The Armed Forces History Museum in Largo, FL has a WWII USMC/South Pacific Diorama.  At the entrance to this diorama is a full-size operational DUKW and an M5A1 Stuart Tank both used in WWII.  In addition, there is a display case specifically for USMC memorabilia.    Upon entering this diorama, visitors have the unique opportunity to experience the live audio of marine John Residence, a survivor of the Iwo Jima battle.  John served in the artillery unit of the 5th Marines Division.  A full size 75 mm pack howitzer along with a fully-equipped Marine.  A detailed lit map of the USMC South Pacific operations and battles, along with many photos, flags and display cases –all bearing authentic and unusual memorabilia are on display in this historic gallery.  This gallery is an absolute must see as it reflects the core of our success and sacrifices in the South Pacific during World War II.

 

A Brief Look at the USMC in the South Pacific

 

The battle in the south Pacific challenged the US Marines on many levels.  Enemy aside, the elements endured in the Pacific theater during World War II were very different than the picturesque visions one creates today when thinking about this area of the world.  Along with countless miles journeyed upon the open waters, sweltering heat, monsoons and rough terrain were part of the everyday life of a US Marine.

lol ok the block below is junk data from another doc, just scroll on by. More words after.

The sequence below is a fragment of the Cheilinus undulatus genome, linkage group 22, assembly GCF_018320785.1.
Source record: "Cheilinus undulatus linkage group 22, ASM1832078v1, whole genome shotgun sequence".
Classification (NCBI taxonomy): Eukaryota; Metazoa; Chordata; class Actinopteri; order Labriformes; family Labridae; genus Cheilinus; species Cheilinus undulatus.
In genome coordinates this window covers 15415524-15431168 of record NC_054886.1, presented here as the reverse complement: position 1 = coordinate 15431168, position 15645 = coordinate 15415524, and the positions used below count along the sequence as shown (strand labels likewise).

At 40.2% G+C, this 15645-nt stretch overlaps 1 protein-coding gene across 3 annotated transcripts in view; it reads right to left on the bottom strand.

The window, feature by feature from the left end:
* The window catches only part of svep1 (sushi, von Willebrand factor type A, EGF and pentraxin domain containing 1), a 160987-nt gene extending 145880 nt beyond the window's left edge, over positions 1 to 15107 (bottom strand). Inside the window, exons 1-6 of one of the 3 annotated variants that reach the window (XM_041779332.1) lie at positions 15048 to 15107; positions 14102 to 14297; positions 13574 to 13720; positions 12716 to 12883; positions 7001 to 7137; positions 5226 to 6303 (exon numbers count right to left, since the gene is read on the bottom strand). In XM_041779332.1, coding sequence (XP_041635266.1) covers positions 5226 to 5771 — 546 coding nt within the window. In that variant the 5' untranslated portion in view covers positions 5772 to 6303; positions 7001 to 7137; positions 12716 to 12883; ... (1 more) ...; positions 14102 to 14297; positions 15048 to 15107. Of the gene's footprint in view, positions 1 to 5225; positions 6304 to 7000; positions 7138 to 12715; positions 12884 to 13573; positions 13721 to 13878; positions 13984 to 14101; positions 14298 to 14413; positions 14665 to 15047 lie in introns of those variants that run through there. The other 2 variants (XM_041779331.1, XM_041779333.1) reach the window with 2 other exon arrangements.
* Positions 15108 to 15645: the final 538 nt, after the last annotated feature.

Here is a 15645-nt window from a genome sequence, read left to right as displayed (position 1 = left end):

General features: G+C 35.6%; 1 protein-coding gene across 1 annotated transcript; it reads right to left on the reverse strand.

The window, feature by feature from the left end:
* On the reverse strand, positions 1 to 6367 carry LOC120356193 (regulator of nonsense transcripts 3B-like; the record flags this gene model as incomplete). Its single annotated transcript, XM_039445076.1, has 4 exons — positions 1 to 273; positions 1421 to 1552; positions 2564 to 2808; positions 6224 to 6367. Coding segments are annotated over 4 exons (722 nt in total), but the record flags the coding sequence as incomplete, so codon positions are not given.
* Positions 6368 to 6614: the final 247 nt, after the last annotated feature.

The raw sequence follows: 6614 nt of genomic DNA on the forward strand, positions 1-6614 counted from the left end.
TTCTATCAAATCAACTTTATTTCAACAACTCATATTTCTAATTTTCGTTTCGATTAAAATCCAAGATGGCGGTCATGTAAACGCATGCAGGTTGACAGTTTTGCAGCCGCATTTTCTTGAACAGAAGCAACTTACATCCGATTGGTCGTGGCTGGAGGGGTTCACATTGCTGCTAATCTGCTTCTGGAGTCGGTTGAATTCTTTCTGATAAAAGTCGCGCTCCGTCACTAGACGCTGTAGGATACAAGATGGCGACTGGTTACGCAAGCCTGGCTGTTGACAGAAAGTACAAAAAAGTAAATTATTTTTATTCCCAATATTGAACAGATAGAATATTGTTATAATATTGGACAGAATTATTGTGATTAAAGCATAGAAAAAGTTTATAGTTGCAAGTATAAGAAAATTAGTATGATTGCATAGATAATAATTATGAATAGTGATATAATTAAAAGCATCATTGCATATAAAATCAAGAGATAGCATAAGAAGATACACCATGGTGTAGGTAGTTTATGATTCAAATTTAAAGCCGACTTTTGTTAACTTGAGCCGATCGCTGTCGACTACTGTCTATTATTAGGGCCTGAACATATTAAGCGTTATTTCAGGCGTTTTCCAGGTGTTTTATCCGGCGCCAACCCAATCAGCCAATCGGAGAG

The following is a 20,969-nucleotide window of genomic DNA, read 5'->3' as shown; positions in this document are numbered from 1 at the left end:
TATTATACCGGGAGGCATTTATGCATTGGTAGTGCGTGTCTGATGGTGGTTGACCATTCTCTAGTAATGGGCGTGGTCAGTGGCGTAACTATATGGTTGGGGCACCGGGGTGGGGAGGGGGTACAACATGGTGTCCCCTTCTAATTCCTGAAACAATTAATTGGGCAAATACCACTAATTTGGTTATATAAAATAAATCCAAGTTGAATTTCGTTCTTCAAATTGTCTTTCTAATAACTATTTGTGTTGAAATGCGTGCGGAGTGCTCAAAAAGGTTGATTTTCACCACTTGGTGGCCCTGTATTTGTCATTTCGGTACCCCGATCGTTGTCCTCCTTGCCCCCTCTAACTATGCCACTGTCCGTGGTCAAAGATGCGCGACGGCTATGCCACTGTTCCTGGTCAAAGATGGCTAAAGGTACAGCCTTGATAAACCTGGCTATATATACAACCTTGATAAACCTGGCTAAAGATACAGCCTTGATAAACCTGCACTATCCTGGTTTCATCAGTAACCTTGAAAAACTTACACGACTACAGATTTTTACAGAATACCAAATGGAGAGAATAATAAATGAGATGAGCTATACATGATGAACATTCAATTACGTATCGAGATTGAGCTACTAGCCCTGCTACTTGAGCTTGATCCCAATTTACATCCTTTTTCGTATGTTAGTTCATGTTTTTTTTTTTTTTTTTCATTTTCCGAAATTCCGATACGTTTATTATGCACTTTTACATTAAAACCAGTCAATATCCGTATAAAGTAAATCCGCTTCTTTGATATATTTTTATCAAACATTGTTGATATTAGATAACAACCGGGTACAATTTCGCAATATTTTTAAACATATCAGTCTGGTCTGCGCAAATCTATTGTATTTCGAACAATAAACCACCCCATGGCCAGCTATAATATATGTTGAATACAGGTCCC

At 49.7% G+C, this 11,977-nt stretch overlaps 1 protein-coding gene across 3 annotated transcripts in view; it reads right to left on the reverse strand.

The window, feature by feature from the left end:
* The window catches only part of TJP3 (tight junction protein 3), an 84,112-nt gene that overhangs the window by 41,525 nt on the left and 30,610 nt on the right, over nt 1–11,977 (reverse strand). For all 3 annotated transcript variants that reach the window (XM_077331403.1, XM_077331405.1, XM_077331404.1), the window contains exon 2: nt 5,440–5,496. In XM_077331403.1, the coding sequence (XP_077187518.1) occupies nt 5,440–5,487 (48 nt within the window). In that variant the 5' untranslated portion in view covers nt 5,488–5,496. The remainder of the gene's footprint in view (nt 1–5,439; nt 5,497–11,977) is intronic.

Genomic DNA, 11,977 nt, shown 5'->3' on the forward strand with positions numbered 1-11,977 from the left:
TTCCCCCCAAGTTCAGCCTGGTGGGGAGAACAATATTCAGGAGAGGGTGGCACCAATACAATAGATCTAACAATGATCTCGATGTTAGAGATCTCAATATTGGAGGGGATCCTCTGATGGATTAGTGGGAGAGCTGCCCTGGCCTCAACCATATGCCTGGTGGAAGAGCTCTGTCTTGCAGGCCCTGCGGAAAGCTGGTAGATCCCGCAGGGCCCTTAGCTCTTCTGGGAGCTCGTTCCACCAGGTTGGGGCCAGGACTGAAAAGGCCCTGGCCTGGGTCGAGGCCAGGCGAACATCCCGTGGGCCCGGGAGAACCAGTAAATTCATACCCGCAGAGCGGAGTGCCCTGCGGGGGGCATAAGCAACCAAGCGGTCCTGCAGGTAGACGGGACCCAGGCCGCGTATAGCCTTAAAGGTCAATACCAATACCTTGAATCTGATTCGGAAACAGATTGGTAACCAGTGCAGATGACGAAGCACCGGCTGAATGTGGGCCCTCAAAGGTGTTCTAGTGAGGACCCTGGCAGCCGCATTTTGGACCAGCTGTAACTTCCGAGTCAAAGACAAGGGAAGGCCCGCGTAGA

The battle fields were isolated pockets and the men depended greatly upon the skill and courage of their fellow Marines for survival.  Humor was an important means of coping as they cut through endless miles of rain forest.  Various challenges were met throughout the islands in the South Pacific and had to be dealt with while fighting a war – a war with a vicious enemy.

As the marines descended upon Iwo Jima and Okinawa, they experienced some of the most brutal combat in United States history.  In Okinawa, the US Marine Corps troops endured days of endless enemy fire as they trudged through the mud fighting maggots, flies and roaches.  Malaria was but one of the many physical maladies encountered here and throughout the South Pacific by these brave young men.   At times, despite illness and total exhaustion, a marine would sometimes still be required to remain on the battlefront due to the shortage of troops.

The USMC soldiers who fought in the South Pacific give true testimony to the determination of the human spirit in its quest for freedom and survival.  They did it not for hero recognition; they did it for each other, because that is what Marines do.